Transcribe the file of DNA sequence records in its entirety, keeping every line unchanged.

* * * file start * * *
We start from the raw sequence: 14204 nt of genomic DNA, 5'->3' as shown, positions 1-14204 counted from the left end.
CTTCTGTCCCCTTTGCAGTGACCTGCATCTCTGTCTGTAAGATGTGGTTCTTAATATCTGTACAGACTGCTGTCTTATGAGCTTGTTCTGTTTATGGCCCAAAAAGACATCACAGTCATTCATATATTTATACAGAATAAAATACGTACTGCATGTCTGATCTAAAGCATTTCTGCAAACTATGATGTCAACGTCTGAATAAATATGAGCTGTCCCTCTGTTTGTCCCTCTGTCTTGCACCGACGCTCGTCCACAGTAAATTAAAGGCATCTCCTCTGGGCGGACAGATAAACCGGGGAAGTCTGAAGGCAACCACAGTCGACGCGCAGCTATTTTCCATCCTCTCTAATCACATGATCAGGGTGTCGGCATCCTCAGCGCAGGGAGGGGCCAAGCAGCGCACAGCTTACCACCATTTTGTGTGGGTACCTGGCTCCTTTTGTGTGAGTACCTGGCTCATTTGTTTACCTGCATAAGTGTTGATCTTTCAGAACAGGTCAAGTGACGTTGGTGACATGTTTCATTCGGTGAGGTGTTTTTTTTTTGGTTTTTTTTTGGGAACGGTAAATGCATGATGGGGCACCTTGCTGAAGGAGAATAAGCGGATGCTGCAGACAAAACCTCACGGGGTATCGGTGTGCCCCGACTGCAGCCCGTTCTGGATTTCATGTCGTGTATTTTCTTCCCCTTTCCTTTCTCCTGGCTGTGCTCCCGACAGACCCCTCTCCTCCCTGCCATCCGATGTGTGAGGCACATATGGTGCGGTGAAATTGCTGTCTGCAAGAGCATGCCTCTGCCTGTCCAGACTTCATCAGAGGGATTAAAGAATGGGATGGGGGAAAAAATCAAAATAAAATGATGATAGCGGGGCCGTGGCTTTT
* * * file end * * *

We start from the raw sequence: 14204 nt of genomic DNA, 5'->3' as shown, positions 1-14204 counted from the left end.
CTTCTGTCCCCTTTGCAGTGACCTGCATCTCTGTCTGTAAGATGTGGTTCTTAATATCTGTACAGACTGCTGTCTTATGAGCTTGTTCTGTTTATGGCCCAAAAAGACATCACAGTCATTCATATATTTATACAGAATAAAATACGTACTGCATGTCTGATCTAAAGCATTTCTGCAAACTATGATGTCAACGTCTGAATAAATATGAGCTGTCCCTCTGTTTGTCCCTCTGTCTTGCACCGACGCTCGTCCACAGTAAATTAAAGGCATCTCCTCTGGGCGGACAGATAAACCGGGGAAGTCTGAAGGCAACCACAGTCGACGCGCAGCTATTTTCCATCCTCTCTAATCACATGATCAGGGTGTCGGCATCCTCAGCGCAGGGAGGGGCCAAGCAGCGCACAGCTTACCACCATTTTGTGTGGGTACCTGGCTCCTTTTGTGTGAGTACCTGGCTCATTTGTTTACCTGCATAAGTGTTGATCTTTCAGAACAGGTCAAGTGACGTTGGTGACATGTTTCATTCGGTGAGGTGTTTTTTTTTTGGTTTTTTTTTGGGAACGGTAAATGCATGATGGGGCACCTTGCTGAAGGAGAATAAGCGGATGCTGCAGACAAAACCTCACGGGGTATCGGTGTGCCCCGACTGCAGCCCGTTCTGGATTTCATGTCGTGTATTTTCTTCCCCTTTCCTTTCTCCTGGCTGTGCTCCCGACAGACCCCTCTCCTCCCTGCCATCCGATGTGTGAGGCACATATGGTGCGGTGAAATTGCTGTCTGCAAGAGCATGCCTCTGCCTGTCCAGACTTCATCAGAGGGATTAAAGAATGGGATGGGGGAAAAAATCAAAATAAAATGATGATAGCGGGGCCGTGGCTTTT